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Serial ATA nets need solid chassis design

Posted: 16 Apr 2004 ?? ?Print Version ?Bookmark and Share

Keywords:serial ata? rvi? storage network? storage chassis? drive?

As serial ATA-based storage networks arrive on the scene, engineers must address system-level reliability. Storage enclosures must be carefully managed to guard against subtle design problems caused by vibration performance degradation, signal integrity-induced data failure and heat-induced catastrophic failure.

One critical imperative when building a storage chassis that supports a large number of disk drives is properly managing vibration effects generated by the drive's actuator system. When placed in an enterprise environment where millions of I/Os are the daily norm, the continuous slamming of an actuator across the disk surface can cripple the drive's ability to relay data quickly and correctly to and from its host. These dynamics not only affect the performance of an individual drive but can also adversely affect the neighboring disk drives within a storage enclosure.

Understanding the magnitude of this performance impact requires a series of tests that compare the maximum I/O rate of a single disk drive securely constrained to that of the same drive mounted into a populated storage enclosure. The difference of the two measured I/O rates constitutes the percentage of performance degradation contributed by the storage enclosure. In storage industry parlance, this measurement is called the rotational vibration index (RVI).

For enterprise-based SCSI and Fibre Channel, drive makers have incorporated mechanical and firmware solutions to counter a lot of the influences of drive vibration. But the enhancements add cost and contribute to the high price normally accompanying such drives. To maintain a low price point for their serial ATA products, some drive makers have opted to leave out pieces of the technology used to counter the effects of drive vibration.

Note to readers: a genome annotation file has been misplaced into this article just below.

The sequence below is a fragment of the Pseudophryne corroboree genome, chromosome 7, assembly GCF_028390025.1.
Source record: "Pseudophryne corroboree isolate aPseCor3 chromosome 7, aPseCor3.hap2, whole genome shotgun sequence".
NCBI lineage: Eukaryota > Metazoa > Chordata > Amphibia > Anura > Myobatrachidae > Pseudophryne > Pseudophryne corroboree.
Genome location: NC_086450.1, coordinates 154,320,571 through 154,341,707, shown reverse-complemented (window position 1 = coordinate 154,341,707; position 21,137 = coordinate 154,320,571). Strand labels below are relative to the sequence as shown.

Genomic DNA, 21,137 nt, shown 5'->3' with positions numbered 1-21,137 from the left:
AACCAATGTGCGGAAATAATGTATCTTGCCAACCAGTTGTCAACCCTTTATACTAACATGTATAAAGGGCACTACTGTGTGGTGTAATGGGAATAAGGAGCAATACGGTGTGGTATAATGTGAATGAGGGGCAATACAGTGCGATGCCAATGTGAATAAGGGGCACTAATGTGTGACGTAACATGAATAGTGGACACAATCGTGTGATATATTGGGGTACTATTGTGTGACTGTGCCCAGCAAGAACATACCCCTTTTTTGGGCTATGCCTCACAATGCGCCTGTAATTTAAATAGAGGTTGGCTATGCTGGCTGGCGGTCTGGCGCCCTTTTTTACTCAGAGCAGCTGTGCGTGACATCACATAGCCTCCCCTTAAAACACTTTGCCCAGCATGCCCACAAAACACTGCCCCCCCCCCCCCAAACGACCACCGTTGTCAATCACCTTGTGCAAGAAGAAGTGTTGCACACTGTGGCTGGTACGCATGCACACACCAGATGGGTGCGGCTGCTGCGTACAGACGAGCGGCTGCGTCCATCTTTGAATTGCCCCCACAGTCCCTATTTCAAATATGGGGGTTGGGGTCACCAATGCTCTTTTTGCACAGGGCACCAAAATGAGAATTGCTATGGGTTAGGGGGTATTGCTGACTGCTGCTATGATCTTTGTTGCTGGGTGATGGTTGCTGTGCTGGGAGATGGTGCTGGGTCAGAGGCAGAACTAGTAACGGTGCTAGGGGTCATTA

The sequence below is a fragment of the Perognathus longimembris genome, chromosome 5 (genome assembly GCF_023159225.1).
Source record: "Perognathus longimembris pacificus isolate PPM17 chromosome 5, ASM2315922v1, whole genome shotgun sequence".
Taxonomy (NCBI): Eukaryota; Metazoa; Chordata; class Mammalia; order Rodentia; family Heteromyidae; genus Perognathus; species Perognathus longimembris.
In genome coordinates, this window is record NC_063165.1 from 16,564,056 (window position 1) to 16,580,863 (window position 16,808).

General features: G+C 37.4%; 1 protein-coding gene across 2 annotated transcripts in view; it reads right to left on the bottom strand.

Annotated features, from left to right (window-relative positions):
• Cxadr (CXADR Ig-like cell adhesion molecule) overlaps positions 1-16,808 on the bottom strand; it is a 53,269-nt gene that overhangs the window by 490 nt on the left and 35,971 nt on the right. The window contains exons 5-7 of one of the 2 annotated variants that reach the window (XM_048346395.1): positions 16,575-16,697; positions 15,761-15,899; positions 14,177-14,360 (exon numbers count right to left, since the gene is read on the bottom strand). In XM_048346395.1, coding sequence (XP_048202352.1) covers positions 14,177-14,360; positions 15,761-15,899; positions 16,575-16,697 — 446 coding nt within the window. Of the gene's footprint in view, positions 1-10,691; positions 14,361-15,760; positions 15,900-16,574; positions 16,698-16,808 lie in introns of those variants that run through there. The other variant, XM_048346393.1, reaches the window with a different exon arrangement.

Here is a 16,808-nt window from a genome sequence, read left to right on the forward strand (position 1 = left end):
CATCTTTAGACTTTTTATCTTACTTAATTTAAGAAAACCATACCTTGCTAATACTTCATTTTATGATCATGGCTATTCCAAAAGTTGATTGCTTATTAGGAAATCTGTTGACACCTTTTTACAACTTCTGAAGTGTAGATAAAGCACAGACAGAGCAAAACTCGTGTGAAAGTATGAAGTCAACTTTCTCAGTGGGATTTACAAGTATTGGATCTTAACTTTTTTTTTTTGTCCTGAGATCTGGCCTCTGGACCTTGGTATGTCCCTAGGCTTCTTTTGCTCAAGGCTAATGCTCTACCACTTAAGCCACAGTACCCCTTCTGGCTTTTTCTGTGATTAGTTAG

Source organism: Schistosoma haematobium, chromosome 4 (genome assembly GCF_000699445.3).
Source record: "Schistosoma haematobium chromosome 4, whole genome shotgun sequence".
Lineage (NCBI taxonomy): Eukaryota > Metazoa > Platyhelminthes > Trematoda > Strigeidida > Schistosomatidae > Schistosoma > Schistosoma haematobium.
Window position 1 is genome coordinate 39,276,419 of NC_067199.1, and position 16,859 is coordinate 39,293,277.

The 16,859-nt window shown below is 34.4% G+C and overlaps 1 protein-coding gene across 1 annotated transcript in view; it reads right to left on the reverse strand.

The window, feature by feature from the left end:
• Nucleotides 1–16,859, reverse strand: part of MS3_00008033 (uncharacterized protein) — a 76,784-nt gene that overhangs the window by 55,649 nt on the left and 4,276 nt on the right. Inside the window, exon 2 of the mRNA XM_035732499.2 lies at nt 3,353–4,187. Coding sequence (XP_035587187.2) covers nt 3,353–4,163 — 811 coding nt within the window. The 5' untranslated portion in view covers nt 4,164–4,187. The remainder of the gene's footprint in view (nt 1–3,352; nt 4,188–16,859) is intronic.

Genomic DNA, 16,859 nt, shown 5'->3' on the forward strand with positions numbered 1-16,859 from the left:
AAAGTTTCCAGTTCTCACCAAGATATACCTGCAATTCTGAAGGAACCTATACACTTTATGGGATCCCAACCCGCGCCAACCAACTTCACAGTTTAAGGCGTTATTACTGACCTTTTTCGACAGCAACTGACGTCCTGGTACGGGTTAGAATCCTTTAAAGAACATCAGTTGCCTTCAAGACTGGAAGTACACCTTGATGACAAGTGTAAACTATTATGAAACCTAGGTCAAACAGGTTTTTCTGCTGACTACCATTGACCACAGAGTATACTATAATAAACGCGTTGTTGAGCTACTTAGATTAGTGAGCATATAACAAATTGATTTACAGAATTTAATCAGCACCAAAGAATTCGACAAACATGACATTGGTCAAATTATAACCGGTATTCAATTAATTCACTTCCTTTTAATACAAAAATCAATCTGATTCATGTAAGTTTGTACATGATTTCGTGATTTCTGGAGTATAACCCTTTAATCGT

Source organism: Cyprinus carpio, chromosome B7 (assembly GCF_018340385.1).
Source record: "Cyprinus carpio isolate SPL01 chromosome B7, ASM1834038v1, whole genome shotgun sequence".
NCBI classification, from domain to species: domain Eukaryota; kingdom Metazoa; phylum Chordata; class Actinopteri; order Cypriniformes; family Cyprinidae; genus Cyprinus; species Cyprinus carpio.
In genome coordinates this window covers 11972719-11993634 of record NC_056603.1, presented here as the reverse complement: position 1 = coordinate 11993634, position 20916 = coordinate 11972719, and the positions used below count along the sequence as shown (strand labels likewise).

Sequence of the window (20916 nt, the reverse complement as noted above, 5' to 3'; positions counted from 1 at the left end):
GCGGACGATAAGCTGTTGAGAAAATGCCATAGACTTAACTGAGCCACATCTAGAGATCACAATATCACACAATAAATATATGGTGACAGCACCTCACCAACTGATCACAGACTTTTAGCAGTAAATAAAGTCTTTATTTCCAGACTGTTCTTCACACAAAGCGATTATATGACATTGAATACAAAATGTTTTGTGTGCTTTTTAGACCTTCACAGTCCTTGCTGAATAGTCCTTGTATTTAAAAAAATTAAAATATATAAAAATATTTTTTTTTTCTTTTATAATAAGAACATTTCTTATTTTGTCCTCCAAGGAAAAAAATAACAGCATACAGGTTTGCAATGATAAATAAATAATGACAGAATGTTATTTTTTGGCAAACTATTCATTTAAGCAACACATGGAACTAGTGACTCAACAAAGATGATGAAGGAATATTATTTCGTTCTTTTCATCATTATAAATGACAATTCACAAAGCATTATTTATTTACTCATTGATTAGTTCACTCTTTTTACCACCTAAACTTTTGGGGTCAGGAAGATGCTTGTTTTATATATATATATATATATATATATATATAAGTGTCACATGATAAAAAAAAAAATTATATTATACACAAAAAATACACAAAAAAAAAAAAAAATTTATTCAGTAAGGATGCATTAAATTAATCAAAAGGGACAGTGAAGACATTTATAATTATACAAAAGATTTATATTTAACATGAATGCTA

This poses a challenge for the storage enclosure manufacturers that want to offer a serial ATA-based enclosure as a price-sensitive alternative to their SCSI and Fibre Channel products. No longer is it a case of wrapping some sheet metal around a bunch of disk drives. Attention must now be paid to the structural stability of the chassis and to the design of the disk drive carrier and its interface within the assembly.

As serial signaling rates grow, routing and managing the signals as they pass through cables and as traces on boards become critical. In the parallel world, these interfaces were quite forgiving, and many approaches were taken that diverged from accepted specifications. But designers will find that to be an unacceptable strategy for high-speed serial interfaces like serial ATA.

As storage systems migrate out of the controlled environment of a data center and into densely packed data closets, the efficiency of the enclosure's cooling system also becomes crucial. Historically, designers have tried many approaches to manage airflow and heat dissipation within a storage chassis. Most of these systems use axial or radial fans to pull air across the hot components within the box in an effort to keep the components below their maximum operating temperature. Ideally, a well-designed storage enclosure will have a cooling system that produces an unimpeded, uniform flow of air through the chassis. It will provide just enough cooling to achieve maximum mean time between failure of the heat-sensitive components housed within the box.

Cooling requirements for serial ATA drives are no greater than for other drive architectures, so current design practices can be used for serial ATA enclosures. As long as those established design practices are used, the likelihood of premature drive and system failure can be greatly reduced and the system's online availability increased.

- J. Peter Herz, Mike Bell

3ware Inc.

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